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Sunil Kumar Das Vs. Assistant Controller of Estate Duty. - Court Judgment

LegalCrystal Citation
SubjectDirect Taxation
CourtKolkata High Court
Decided On
Case NumberED APPEAL NO. 13 (CAL.) OF 1983
Reported in[1984]10ITD31(Cal)
AppellantSunil Kumar Das
RespondentAssistant Controller of Estate Duty.
Excerpt:
- .....duly ascertained and, therefore, the value has to be determined on that basis. the question of market value would not arise in such circumstances. on the other hand, the representative of the accountable person drew our attention to the famous decision in cwt v. mahadeo jalan : [1972]86itr621(sc) for the proposition that yield method is the generally applicable method for determining the value of shares and the break-up method should be resorted to in exceptional circumstances or where the company is ripe for liquidation. according to the representative of the accountable person, the principles of this decision had been subsequently explained and followed in the recent judgment of the honble supreme court in cgt v. smt. kusumben d. mahadevia : [1980]122itr38(sc) , the relevant.....
Judgment:
ORDER

Per Shri H. S. Ahluwalia, Judicial Member - The dispute in this appeal relates to the value of 850 shares held by the deceased in the Engle Lithographing Co. (P.) Ltd. for the purpose of computation of net principal value of his estate.

2. Assistant Controller chose to value the shares on the method of break-up value but in so doing he added a sum of Rs. 16,07,800 as goodwill of the company on the basis of three years super profits instead of Rs. 16,368 shown in the balance sheet. He also did not choose to follow the method prescribed in rule ID of the Wealth-tax Rules, 1957 (the 1957 Rules) and, consequently did not grant 15 per cent reduction in the break-up value as provided for therein.

3. On appeal, the Appellate Controller upheld the valuation of the Assistant Controller except for the purpose of determining the goodwill he took the rate of capitalisation at three times of the average profit of three years which resulted in a reduction of Rs. 5,35,943 from the total assets of the company. The accountable person has come up in second appeal before us.

4. We have heard the representatives of the parties at length in this appeal. The point argued before us was rather fine. The Assistant Controller and the department relied upon section 37 of the Estate Duty Act, 1953 (the Act) according to which, in case of private limited companies to the alienation of the shares the value if not ascertainable by reference to the value of total assets of the company shall be estimated to be what they would fetch if they could be sold in the open market. According to the revenue, the total assets of the company had been duly ascertained and, therefore, the value has to be determined on that basis. The question of market value would not arise in such circumstances. On the other hand, the representative of the accountable person drew our attention to the famous decision in CWT v. Mahadeo Jalan : [1972]86ITR621(SC) for the proposition that yield method is the generally applicable method for determining the value of shares and the break-up method should be resorted to in exceptional circumstances or where the company is ripe for liquidation. According to the representative of the accountable person, the principles of this decision had been subsequently explained and followed in the recent judgment of the Honble Supreme Court in CGT v. Smt. Kusumben D. Mahadevia : [1980]122ITR38(SC) , the relevant observation wherein read as under :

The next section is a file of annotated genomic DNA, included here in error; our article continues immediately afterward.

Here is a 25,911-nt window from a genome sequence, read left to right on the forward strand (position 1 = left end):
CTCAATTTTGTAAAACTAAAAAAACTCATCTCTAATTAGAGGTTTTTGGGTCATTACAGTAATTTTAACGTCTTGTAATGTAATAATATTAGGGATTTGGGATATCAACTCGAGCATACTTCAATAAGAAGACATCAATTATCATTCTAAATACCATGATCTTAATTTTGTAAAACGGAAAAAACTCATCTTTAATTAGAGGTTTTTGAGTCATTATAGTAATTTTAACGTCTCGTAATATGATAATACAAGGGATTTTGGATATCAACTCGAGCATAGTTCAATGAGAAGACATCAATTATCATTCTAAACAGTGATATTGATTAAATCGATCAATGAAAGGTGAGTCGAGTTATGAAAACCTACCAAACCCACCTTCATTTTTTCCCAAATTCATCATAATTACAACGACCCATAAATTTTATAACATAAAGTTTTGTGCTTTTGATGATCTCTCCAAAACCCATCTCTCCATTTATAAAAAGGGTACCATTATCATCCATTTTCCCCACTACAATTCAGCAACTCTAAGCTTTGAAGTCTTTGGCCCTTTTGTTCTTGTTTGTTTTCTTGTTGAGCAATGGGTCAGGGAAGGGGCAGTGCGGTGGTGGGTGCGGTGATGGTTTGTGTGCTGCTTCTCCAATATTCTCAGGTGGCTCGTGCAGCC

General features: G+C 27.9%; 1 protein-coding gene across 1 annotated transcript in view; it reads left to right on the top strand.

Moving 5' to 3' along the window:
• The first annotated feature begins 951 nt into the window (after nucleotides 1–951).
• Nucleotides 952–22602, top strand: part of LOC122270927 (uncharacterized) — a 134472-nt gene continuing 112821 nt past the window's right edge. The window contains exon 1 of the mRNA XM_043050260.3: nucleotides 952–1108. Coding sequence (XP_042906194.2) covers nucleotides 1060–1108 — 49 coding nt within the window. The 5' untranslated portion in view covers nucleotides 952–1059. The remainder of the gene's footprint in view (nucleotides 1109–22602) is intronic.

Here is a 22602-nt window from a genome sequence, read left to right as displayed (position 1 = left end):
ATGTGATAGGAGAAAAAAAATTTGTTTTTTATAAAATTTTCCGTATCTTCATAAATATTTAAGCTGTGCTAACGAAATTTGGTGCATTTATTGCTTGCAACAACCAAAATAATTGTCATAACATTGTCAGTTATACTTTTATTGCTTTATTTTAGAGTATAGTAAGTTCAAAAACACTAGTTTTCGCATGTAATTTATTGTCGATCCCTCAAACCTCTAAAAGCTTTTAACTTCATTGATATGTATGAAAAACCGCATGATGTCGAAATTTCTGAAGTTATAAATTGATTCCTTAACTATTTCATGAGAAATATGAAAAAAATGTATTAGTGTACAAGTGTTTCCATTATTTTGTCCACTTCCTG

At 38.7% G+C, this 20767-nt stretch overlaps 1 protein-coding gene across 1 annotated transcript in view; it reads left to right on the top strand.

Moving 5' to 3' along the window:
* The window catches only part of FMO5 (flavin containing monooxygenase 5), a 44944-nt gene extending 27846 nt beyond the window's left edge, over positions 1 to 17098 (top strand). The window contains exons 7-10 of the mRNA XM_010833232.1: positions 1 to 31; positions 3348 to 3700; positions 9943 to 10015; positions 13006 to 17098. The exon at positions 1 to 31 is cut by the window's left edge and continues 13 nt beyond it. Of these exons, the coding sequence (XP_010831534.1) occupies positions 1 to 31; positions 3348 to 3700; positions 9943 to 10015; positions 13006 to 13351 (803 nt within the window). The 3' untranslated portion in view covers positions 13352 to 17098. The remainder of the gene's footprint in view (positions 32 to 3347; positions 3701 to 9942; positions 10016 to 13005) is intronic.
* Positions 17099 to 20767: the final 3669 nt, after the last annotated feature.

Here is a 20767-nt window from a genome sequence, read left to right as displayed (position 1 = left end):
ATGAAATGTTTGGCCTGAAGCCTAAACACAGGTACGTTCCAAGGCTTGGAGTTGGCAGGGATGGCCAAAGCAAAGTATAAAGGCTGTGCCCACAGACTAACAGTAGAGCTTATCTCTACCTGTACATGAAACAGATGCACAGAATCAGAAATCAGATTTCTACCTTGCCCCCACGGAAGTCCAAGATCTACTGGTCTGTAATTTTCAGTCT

'What the Supreme Court meant when it said in the case of CWT v. Mahadeo Jalan : [1972]86ITR621(SC) that, in the case of an investment company, the asset-backing is a relevant factor in determining the value of its shares, was that in order to determine the capacity of the company to maintain its profits the asset-backing would be a relevant consideration. The profit-earning capacity of the company would naturally have to take into account not only the profits which the company is actually making but also the profits which the company should be capable of making and in order to arrive at a proper estimate of the latter, the asset-backing would be a relevant factor in the case of an investment company. It is not correct to read the observation as suggesting that valuation of the assets would be a relevant factor in determining the valuation of the shares.' (p. 39)

The contention of the representative of the accountable person was that in view of this position of law as explained by their Lordships, it should be held that ordinarily the value of shares in a private company should be estimated to be the market value on the yield method and it is not ascertainable by reference to the value of the total assets. On behalf of the department reliance was placed upon two decisions, viz., the decision of the Calcutta high Court in the case of CED v. Biswanath Rungta : [1968]67ITR748(Cal) wherein the valuation of the shares in the private limited company was made by including goodwill which was not shown in the balance sheet and the Honble High Court actually reversed the decision of the Tribunal in valuing the goodwill at Rs. 50,000 only and enhanced the same. The other decision relied upon was a recent decision of the Madhya Pradesh High Court in Shyamsukh Garg v. CED : [1984]145ITR238(MP) which again held that the goodwill could be included in the assets of the deceased.